Google+ Tips for Getting Your Photos Published in Print - Southern Weddings

Southern Weddings

Tips for Getting Your Photos Published in Print

Though we love creating our own particular brand of editorials at Southern Weddings, what we (and our readers) love best is real weddings. We try to squeeze as many as possible into each of our annual print editions, and that starts with setting you up for success as you consider submitting your work to us. Keep in mind that this info is pretty specific to our publication–some of it might be universal to other print publications, but it’s best to inquire directly if you have questions. With that being said, here are our seven best tips for submitting a wedding for print in SW:


Tami + James’ wedding by Adam Barnes

1. Shoot in natural light when possible. We try to keep our whole book visually cohesive, so shooting as many details as possible in natural light helps to keep things consistent when a reader flips through the pages quickly. Readers also want to see the true color of details, and shooting details at night can make the color scheme look like it changed throughout the event. This might mean working with the coordinator or bride to have major reception details, such as the cake or escort card display, ready to photograph earlier in the day. We do often publish more emotional images from later in the night (often in black and white), but for details, the earlier, the better!


Kathie + Matt’s wedding by Katie Stoops

2. Do not add filters. For the same reasons above (true colors and cohesion), we don’t tend to publish wedding photos that have had excessive filters added to them in post-processing. Our brand is fresh, natural, and classic, and the photography we choose helps to underscore that.

3. Shoot in a straight-forward way and help us tell a story. No crazy angles, please. No shoes in trees. Shoot details (beautifully) as you would encounter them on a wedding day to help us walk readers through the couple’s story. Readers want to be able to see the details, and simple, straight-on shots are the easiest way for them to do so.


Abby + Alex’s wedding by A Bryan Photo

4. Don’t forget the paper goods! One thing that often elevates a print wedding above a wedding featured online is an innovative and beautiful invitation suite–and a styled stationery shot to highlight it. These shots can take a long time (and extra space!) to set up correctly, so we suggest working with your bride to take this shot on a day besides the wedding day. Make sure to use a great background that adds to the color story of the wedding!


Erin + Stephen’s wedding by Harwell Photography

5. Communicate with your bride. If she is interested in publication, get her on your side! Ask her to set aside all of her personal or sentimental details for you (shoes, favors, welcome bag, guest book, etc.) so that you can efficiently shoot everything before the major action starts later in the day. If you know the wedding has the potential for print publication and are worried about having time to shoot everything the way you’d like to, consider arriving early on your dime–we would never want you to sacrifice your time honoring the couple, their relationships, and the action as it unfolds just to capture details!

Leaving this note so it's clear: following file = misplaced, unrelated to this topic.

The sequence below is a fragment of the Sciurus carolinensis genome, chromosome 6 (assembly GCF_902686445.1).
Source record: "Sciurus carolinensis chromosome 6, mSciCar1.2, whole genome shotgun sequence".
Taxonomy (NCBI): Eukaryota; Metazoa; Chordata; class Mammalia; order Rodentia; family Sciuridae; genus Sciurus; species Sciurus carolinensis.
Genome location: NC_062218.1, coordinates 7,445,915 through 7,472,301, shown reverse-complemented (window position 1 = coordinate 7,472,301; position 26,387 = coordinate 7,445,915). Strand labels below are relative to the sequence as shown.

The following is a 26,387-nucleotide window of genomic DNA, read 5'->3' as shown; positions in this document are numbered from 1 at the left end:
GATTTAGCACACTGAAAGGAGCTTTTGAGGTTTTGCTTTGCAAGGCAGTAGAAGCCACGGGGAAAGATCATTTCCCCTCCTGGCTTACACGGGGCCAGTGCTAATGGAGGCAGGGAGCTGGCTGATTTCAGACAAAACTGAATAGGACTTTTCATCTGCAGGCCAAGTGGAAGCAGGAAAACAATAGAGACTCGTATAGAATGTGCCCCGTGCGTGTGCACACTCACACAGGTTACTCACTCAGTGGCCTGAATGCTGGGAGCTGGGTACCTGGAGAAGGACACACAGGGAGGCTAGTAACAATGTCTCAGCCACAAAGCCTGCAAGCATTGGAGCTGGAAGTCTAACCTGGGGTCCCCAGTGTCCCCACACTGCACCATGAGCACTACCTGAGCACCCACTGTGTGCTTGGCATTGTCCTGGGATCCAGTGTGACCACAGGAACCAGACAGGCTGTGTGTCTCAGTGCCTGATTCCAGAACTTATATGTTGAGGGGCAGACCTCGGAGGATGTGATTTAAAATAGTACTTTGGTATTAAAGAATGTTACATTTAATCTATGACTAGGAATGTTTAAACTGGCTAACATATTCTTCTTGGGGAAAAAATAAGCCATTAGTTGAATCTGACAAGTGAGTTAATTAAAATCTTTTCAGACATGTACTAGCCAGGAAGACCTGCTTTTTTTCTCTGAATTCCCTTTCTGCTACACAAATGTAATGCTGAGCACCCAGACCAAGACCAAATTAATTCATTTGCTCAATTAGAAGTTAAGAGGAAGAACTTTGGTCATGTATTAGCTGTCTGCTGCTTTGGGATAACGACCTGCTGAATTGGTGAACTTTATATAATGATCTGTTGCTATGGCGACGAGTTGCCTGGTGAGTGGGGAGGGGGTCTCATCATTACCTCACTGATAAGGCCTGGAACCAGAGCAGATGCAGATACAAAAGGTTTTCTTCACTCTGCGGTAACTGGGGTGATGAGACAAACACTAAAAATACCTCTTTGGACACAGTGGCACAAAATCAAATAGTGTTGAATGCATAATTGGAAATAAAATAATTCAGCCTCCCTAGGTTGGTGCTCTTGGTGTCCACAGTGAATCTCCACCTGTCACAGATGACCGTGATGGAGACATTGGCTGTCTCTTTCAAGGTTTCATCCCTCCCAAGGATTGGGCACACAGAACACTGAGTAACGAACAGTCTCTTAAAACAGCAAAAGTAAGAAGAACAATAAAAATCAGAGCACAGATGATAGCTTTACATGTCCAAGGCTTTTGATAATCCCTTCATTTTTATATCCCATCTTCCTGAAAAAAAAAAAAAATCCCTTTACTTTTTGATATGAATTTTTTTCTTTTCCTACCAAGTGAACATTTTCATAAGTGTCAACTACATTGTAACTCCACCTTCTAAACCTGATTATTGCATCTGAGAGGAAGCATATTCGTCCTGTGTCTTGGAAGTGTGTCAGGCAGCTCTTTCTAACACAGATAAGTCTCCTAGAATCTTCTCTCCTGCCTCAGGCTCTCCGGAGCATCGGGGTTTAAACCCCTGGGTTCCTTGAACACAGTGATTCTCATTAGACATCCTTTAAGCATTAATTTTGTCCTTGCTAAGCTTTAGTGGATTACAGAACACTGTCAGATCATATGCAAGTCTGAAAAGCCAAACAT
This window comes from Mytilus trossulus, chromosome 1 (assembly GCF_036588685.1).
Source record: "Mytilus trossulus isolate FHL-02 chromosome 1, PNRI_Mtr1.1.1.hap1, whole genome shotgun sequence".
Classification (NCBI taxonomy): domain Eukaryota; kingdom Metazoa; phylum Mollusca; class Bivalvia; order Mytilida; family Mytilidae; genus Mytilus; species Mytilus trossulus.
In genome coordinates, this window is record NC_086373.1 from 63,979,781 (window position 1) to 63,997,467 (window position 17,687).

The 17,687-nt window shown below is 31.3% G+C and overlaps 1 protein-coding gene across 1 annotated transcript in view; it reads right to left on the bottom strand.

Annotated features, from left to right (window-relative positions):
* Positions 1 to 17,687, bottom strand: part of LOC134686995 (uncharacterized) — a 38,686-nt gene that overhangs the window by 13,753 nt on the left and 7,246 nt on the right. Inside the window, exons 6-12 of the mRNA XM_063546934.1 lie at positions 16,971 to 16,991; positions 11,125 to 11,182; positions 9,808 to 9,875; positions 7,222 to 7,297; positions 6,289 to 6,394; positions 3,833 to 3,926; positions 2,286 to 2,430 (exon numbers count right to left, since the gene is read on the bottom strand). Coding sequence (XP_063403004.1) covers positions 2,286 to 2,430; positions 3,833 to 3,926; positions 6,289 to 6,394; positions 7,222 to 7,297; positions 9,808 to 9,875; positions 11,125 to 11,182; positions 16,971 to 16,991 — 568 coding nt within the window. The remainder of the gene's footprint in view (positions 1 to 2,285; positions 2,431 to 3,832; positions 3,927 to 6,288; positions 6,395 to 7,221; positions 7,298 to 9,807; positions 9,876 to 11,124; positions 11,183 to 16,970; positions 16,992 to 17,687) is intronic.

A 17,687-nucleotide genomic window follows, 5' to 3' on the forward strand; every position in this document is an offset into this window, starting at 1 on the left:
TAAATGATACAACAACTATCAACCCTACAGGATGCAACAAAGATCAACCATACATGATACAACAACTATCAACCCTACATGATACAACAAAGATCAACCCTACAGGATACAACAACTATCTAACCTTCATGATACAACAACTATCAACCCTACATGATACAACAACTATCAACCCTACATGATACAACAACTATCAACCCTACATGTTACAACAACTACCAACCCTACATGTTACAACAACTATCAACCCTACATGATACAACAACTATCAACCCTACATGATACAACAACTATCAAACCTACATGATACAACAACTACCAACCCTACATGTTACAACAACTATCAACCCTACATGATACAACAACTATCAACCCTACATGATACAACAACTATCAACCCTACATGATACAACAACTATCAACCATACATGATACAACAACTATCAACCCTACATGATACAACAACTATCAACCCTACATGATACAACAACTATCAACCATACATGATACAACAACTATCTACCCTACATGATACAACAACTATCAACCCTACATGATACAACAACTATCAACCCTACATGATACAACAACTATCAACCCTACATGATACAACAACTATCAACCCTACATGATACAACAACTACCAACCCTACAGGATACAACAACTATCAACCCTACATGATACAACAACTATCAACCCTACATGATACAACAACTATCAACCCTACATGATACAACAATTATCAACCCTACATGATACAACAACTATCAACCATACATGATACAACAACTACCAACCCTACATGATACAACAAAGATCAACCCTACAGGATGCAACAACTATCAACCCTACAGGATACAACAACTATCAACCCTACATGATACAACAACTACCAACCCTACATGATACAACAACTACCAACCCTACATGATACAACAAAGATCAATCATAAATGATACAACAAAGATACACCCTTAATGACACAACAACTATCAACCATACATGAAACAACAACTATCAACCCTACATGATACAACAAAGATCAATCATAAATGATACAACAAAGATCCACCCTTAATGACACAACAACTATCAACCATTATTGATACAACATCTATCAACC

Abby + Alex’s wedding by A Bryan Photo

6. Study our past weddings to see if yours would be a good fit. No really, STUDY them! We feature a wide range of aesthetics in print, but there are a few things every one of our print weddings has in common:

— a great love story and a couple whose love, joy, and emotion leaps off the page
— details that stem from the couple’s love story
— details that are unlike anything we (or you, or our readers) have seen before
— a cohesive, tight color scheme or aesthetic (make sure the whole wedding looks like it goes together)
— and last (but certainly not least), specifically and undeniably SOUTHERN details.


Caroline + Chaz’s wedding by Jamie Clayton

7. Think like an editor. When compiling your submission, focus on the most compelling details, and try to make sure everything works together like a “mini feature.” We do not need to see any family portraits, and we only need to see the most stunning 2-3 portraits of the couple. Otherwise, focus on the details. If the details are there and we love the couple, we’ll easily be able to build out their emotional story in the actual feature.

If you follow these tips, I guarantee your submission will have a higher chance of being accepted for print with Southern Weddings! However, the vast majority of submissions are still turned down, especially for the magazine–after all, we receive thousands of submissions a year (about 75-100 a week), and publish just 10-20 in each issue. Don’t hesitate to keep trying–nothing makes me happier than saying “YES!” after ten or twenty “nos”!

Submissions for our 2016 annual issue, Southern Weddings V9, are open until September 1st. You can find the specifics of how to submit right here. Can’t wait to take a peek at y’all’s work soon!